What was the general altitude towards alchemists? Were they respected? Who funded them?

  • 3
    Alchemy existed in various forms across the European and Asian continents for a long period of time. So your question seems a little broad. You may want to narrow down when and where for your place and time of interest.
    – Steve Bird
    Mar 14, 2017 at 6:08
  • This is a very broad question- Europe is rather large to have the same opinion throughout on a group of people.
    – 米凯乐
    Mar 18, 2017 at 11:40
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    – MCW
    Jan 28, 2021 at 9:50
  • Not in the middle ages, but Johannes Kunckel and Johann Friedrich Böttger worked directly for German monarchs around 1700. And while respect was not really universal, they both seem to have enjoyed quite considerable credit with their respective monarchs, at least for a while.
    – Jan
    Jan 28, 2021 at 15:00
  • I am not sure that "alchemist" was a profession. Just like physicists, chemists or biologists didn't exist at the time, with few exceptions all kinds of people were doing alchemy (which also included chemistry before the 18-19th century). People like Newton, for example.
    – Greg
    Jan 31, 2021 at 8:48

2 Answers 2


You have to remember that chemistry was not a well-defined science yet. The borders between chemistry, natural philosophy, and alchemy were unclear. Universities would teach the seven liberal arts, consisting of the trivium and quadrivium. Other fields of study would be classified into this system, or simply called philosophy. There were people like Roger Bacon, who was a monk, or Albertus Magnus, who was a bishop. Their study could be called chemistry or alchemy.

Other alchemists would have promised rulers to make gold, which was common enough to lead to a papal bull against it. This was an edict against counterfeiting, not against alchemistry as such.

  • 1
    Many early men of science, such as Isacc Newton, dabbled in alchemy.
    – T.E.D.
    Mar 14, 2017 at 18:04
  • @T.E.D. I would say Newton did more than dabble. It is interesting that despite the negative connotation of alchemy today, I think it is very arguable that his experience with processes, dealing with molten metal, etc. involved in alchemical research were extremely helpful to him in his work at the mint.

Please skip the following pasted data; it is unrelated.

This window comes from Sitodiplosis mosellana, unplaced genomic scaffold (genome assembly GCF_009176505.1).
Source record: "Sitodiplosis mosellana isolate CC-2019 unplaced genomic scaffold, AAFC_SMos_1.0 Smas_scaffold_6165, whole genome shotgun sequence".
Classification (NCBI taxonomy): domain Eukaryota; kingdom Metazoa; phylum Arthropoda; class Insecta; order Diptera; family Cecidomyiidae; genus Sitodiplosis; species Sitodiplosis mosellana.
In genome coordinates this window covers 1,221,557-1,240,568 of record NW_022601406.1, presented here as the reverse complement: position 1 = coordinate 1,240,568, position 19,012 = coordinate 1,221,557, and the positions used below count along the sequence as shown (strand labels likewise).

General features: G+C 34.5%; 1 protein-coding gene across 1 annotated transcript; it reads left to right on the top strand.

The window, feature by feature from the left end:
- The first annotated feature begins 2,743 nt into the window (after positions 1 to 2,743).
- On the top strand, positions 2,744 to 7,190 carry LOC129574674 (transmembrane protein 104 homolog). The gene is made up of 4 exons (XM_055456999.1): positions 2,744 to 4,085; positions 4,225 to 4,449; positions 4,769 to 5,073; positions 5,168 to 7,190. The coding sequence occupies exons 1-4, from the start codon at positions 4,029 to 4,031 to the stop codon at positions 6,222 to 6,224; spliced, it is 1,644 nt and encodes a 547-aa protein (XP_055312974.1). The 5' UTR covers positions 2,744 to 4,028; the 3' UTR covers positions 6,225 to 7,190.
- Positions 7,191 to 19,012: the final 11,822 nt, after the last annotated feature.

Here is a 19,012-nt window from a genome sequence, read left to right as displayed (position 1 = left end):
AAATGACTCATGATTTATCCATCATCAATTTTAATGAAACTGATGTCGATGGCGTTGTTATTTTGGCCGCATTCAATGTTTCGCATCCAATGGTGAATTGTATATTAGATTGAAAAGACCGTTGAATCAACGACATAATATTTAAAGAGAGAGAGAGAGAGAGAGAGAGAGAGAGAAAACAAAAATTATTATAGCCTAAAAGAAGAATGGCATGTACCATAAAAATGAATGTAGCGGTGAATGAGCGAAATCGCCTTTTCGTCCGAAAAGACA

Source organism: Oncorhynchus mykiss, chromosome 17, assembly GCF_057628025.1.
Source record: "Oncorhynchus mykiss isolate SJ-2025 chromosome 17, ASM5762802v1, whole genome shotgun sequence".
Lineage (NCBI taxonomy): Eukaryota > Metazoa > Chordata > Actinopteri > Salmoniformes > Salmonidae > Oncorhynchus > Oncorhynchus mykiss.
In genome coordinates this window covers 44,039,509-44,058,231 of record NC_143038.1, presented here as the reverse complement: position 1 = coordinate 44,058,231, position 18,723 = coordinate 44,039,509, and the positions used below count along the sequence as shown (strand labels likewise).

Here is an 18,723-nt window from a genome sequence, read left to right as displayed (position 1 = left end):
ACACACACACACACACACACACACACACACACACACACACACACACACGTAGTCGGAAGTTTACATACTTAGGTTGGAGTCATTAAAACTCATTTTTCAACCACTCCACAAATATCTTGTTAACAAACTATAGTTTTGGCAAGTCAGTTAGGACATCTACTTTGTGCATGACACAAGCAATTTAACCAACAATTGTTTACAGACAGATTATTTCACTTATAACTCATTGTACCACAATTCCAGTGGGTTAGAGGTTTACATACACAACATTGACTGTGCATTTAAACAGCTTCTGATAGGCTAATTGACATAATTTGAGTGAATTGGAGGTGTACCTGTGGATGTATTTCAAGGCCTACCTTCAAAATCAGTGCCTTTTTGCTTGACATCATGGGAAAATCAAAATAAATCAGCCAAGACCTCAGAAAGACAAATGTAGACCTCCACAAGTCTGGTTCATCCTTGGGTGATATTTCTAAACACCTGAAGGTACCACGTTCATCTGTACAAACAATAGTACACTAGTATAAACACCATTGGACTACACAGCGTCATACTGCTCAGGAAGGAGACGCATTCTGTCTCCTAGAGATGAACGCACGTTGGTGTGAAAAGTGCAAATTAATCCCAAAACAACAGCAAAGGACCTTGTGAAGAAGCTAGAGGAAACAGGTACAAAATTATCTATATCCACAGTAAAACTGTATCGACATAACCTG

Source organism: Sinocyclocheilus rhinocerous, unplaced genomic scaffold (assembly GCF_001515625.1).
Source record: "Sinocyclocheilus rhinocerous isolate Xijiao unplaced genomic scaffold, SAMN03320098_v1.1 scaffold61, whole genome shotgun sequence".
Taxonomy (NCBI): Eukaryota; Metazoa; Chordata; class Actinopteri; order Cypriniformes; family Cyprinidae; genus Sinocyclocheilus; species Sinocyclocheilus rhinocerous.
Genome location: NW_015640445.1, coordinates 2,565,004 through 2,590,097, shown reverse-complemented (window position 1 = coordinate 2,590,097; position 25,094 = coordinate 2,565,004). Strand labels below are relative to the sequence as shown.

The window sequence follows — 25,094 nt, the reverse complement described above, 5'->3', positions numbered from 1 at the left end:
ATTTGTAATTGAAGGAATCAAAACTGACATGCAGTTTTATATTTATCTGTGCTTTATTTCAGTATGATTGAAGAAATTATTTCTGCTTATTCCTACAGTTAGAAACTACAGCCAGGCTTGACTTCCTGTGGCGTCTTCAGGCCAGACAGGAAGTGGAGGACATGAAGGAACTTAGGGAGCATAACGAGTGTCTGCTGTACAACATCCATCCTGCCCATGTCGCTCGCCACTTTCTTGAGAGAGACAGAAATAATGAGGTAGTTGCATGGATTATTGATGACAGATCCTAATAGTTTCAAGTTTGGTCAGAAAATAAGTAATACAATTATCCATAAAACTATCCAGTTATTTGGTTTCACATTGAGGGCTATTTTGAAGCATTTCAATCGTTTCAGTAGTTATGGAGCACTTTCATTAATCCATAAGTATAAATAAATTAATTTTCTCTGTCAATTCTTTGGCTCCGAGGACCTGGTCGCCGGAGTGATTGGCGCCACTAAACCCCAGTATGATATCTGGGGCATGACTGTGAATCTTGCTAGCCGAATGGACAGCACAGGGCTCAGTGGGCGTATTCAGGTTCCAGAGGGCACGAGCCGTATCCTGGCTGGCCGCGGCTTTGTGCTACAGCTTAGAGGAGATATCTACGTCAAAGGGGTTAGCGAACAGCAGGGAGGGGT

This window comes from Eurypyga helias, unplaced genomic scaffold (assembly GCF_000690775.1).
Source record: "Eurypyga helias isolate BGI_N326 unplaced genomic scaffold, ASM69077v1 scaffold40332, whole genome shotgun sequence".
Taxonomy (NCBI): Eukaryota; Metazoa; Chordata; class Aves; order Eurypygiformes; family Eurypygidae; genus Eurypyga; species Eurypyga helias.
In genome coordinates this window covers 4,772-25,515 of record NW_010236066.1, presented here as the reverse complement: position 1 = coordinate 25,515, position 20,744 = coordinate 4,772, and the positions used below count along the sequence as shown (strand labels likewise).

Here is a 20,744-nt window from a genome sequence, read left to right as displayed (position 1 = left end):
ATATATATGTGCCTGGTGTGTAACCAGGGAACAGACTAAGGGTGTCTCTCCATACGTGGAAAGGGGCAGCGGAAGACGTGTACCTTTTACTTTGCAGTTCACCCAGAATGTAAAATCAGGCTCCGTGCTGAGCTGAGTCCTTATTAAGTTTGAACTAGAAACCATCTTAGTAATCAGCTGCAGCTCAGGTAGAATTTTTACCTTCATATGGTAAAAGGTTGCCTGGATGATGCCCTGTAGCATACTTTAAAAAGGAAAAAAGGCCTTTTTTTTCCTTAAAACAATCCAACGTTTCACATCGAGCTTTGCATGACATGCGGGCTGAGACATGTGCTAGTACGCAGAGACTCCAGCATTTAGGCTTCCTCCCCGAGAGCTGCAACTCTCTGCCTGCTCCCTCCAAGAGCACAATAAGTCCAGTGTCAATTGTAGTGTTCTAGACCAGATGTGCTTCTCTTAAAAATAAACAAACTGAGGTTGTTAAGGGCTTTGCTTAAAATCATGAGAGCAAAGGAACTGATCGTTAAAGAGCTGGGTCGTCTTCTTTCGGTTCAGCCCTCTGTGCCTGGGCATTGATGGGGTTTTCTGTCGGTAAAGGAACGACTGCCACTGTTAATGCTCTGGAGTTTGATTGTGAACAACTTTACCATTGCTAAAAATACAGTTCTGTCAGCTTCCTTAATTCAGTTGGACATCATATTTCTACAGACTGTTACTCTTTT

– Jeff
    Mar 17, 2017 at 16:19
  • If there is no clear understanding of the division of alchemy and chemistry, one could say that he dabbled in chemistry, in addition to his maths and physics work.
    – o.m.
    Mar 17, 2017 at 21:11

Before roughly 1700, alchemy was simply another word for chemistry (the words are cognate). Any kind of work with chemicals could be called either chemistry or alchemy in Europe, depending simply on what kind of local vocabulary you were familiar with. Books about working with chemicals would be addressed to people doing any kind of work, including trying to make a philosopher's stone.

In 1699, the French Academy of Sciences was founded. They initially had virtually no code of ethics, and members included vivisection and human experimentation among their wish list for scientific experiments. However, "philosopher's stones" were banned from the very beginning.

By the mid 18th century, alchemy was completely excluded from high European society.

Lawrence M. Principe, The Secrets of Alchemy (2012)
Hans Blumenberg, The Legitimacy of the Modern Age (1985)

  • Today we should respect the work of the alchemists. There was absolutely no way of knowing then that elements could not be transmuted through chemical processes and in fact they can be transmuted. I am not sure the matter is completely settled about transmutation -- I believe some have suggested that biological systems can actually transmute elements. (Although not lead into gold.) The central idea that chemistry and alchemy were the same field prior to 1700 implies that important chemical discoveries were made by alchemists.
    – Jeff
    Mar 17, 2017 at 16:22

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